Author(s): Kmmerer K, alAhmad A, MerschSundermann V
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Abstract Most antibiotics and their metabolites are excreted by humans after administration and therefore reach the municipal sewage with the excretions. Only little is known about their biodegradability in aquatic environments. It was recognised that genotoxic substances may represent a health hazard to humans but also may affect organisms in the environment. Therefore, the biodegradability of some clinically important antibiotic drugs (ciprofloxacin, ofloxacin, metronidazole) and hereby the elimination of their genotoxicity was investigated as the first step of an environmental risk assessment using the Closed Bottle test (CBT) (OECD 301 D) and the SOS chromotest. Additionally, to assess toxicity of the antibiotics tested against aquatic bacteria (i) a growth inhibition test (GIT) with Pseudomonas putida was conducted, (ii) a toxicity control was used in the CBT and (iii) the colony forming units (CFUs) were monitored in the test vessels. Worst case concentrations of the antibiotics in hospital effluents were estimated and compared with minimum inhibitory concentrations for susceptible pathogenic bacteria and with the genotoxic potency in the SOS chromotest. Both the concentrations calculated for hospital effluents and the adverse effects in bacteria were in the same order of magnitude. None of the test compounds were biodegraded. The genotoxicity was not eliminated.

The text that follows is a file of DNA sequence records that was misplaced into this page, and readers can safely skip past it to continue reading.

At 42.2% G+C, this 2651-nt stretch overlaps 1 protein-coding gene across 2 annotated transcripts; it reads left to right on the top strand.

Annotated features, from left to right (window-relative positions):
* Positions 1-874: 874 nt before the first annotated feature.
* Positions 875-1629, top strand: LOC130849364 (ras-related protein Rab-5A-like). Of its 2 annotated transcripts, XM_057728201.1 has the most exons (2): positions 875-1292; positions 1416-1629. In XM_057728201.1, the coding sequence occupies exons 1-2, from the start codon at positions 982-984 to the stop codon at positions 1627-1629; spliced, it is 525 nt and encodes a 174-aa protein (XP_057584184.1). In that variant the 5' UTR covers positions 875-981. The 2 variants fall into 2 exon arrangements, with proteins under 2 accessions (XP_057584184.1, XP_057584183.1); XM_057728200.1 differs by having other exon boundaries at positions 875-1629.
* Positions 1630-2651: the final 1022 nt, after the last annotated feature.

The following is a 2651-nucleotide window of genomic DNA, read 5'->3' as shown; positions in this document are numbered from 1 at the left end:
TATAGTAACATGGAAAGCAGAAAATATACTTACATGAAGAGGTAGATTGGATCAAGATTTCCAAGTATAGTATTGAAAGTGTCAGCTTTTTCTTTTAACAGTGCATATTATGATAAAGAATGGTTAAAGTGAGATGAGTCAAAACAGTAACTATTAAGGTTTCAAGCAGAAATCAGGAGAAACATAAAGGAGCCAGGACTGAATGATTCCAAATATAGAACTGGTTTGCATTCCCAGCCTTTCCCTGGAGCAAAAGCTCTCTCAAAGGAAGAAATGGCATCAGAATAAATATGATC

This article was published in Chemosphere
and referenced in Journal of Bacteriology & Parasitology